I sat in on the Pump Guy Seminar this week in Philly, and an interesting discussion came up about the role control valves can play in proper pump operation.
One of the examples cited involved replacing a check valve with a backflow preventer in the discharge piping of a pump. This would increase the cumulative resistance in the system and drag the pump to the left of best efficiency on its performance curve. When the operator sees this, he or she could open the control valve on the discharge side of the pump, relax the resistance on the system, and allow the pump to slide back toward best efficiency.
Another example might be, if you’re pumping into a pressure vessel and suddenly the safety valve discharges on a downstream header, you’re going to lose all resistance in the system, slamming the pump’s duty point out to the far right of the best efficiency zone. In this situation, the pump is going to vibrate, the pump may overload the electric motor, and the pump may go into cavitation. The operator can save this pump from damage by restricting the control valve. Or, if the control valve is behind the header, you may need to pinch an isolation valve, which typically wouldn’t be recommended, but as the Pump Guy says, harkening back to his Navy days, “In a storm, any port will do."
| Do You Know What’s Inside Your Pipe?
When a pipe has been in service for a few months, it will begin to scale. As such, you can’t look at the pipe from the outside and predict the resistance on the inside. The pipe resistance will be different if the process is four months old or 30 years old.
When you have a large amount of resistance in the system due to buildup and/or scaling in the pipe, there comes a time when manipulating a control valve will no longer help. In this case, you would have two options: 1. install new pipe and fittings; or 2. buy a totally different pump. Clearly one of these options is the better solution for the long term …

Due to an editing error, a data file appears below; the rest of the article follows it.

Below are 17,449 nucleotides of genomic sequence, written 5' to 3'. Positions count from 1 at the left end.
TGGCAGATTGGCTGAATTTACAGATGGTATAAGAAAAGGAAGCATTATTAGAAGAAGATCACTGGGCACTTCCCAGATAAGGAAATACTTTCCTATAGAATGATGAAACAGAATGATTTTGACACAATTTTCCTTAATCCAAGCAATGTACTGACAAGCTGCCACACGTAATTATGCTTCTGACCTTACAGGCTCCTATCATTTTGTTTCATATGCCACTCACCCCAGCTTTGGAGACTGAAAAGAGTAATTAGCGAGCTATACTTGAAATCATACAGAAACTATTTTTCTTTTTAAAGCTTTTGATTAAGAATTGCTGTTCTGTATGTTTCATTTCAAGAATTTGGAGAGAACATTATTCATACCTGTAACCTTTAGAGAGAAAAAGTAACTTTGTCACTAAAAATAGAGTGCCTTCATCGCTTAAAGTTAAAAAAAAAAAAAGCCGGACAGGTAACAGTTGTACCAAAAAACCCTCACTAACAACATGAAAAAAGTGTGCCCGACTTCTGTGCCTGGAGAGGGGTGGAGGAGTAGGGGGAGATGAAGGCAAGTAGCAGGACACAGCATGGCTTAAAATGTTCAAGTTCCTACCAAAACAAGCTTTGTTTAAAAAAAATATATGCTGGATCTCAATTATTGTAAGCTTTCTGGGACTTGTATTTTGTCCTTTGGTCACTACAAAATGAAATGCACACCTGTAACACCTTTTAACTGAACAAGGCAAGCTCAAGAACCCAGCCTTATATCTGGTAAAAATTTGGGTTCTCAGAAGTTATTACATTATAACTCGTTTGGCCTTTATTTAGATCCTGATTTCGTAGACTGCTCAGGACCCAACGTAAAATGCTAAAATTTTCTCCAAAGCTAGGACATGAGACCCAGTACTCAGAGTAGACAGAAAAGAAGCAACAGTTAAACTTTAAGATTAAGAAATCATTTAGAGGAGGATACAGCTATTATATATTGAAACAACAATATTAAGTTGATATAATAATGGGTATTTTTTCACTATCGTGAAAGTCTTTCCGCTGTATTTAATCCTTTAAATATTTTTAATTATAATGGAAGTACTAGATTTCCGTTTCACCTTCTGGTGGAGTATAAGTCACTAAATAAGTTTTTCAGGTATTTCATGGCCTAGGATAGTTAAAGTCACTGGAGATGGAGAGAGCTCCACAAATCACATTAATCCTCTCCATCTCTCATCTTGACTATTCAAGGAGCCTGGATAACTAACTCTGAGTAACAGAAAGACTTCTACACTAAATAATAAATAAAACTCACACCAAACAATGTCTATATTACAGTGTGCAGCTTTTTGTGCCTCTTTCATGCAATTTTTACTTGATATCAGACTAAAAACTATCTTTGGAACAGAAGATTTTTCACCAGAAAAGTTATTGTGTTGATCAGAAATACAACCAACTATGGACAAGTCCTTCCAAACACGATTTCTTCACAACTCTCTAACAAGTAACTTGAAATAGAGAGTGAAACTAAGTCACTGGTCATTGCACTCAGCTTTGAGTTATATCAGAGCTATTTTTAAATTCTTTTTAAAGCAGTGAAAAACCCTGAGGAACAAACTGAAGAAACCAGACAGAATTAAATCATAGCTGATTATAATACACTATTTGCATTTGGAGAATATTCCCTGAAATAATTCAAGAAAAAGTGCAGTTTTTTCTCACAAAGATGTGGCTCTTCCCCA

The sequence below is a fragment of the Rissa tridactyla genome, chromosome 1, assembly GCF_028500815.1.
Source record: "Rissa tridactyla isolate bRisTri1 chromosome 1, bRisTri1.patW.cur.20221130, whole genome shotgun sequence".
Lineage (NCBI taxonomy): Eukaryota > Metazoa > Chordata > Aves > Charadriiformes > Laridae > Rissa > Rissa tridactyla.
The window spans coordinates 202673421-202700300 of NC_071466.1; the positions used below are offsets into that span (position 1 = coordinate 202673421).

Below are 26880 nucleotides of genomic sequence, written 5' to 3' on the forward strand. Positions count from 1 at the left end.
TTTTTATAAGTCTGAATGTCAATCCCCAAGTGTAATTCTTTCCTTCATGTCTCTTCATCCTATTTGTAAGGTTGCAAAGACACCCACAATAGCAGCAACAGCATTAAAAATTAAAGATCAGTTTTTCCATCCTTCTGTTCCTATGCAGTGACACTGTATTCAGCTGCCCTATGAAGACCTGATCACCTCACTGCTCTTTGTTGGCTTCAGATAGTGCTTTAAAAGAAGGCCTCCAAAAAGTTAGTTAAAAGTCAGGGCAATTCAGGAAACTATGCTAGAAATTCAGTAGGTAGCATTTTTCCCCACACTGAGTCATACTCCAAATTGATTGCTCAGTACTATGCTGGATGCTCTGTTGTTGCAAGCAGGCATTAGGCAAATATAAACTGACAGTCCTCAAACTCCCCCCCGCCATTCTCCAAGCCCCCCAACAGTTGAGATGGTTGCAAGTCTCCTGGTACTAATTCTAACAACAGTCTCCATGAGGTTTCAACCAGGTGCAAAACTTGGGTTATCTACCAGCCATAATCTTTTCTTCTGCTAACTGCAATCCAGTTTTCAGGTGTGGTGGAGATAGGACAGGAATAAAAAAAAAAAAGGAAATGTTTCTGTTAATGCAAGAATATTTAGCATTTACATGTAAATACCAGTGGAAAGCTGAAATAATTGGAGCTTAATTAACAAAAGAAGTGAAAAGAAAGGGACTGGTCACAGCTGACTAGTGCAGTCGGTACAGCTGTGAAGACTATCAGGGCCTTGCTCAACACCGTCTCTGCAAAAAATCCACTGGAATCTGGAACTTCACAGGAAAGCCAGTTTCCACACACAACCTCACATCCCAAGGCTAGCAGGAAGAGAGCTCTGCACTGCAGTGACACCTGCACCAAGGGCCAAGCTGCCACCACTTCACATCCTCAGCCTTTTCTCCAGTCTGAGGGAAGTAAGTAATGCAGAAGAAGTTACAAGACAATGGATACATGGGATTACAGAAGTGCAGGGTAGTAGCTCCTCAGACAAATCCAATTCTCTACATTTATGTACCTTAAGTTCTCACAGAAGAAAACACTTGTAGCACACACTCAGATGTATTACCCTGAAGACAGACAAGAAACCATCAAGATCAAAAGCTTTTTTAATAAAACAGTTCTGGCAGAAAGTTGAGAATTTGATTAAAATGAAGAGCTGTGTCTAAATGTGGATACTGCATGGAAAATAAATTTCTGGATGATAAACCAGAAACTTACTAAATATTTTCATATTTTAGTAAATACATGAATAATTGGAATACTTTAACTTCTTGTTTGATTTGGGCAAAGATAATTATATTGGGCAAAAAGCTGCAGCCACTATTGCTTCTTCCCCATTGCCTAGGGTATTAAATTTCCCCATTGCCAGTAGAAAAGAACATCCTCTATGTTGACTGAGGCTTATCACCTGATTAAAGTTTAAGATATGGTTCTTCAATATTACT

Or maybe the process engineer needs more temperature in a downstream reactor vessel. The pump says, “Oh no, not again!”
More temperature in a downstream reactor means more backpressure on the pump that feeds the reactor. This will drag the pump back to the left on the performance curve, cause vibration, and reduce MTBF; unless somebody adjusts the system to bring the pump back into its best efficiency zone.
The solution would be to relax the control valve and allow the pump to slide toward best efficiency. When the reaction is complete and the temperature and pressure fall back to normal operating condition, the control valve would be throttled back to its previous position to ensure the pump doesn’t move out to the right on the curve.
“This is like driving a car,” says the Pump Guy. “But most operators aren’t trained in these techniques and therefore can’t effectively drive the pump.”
The Pump Guy acknowledges that a control valve in constant action like this will wear faster and require more frequent maintenance. But he says valve maintenance is much preferred to pump maintenance for the following reasons:
- No shims;
- No assembly alignment;
- No motor alignment;
- No coupling;
- No roller bearings;
- No lubrication;
- No mechanical seals;
- No high-speed rotation; and
- And little technical expertise required to change out a valve.
- There are no NPSH problems with valves;
- No internal recirculation;
- No off-design vibration problems;
- No shaft deflection;
- No dynamic balance issues to consider; and
- No strict tolerance parts and high-speed relative motion.
“Removing and exchanging a valve in the process line is infinitely easier than removing and exchanging a pump,” says the Pump Guy. “Work your valves, don’t stress the pumps!!!”
Matt Migliore is the director of content for Flow Control magazine and FlowControlNetwork.com. He can be reached at 610.828.1711 or Matt@GrandViewMedia.com.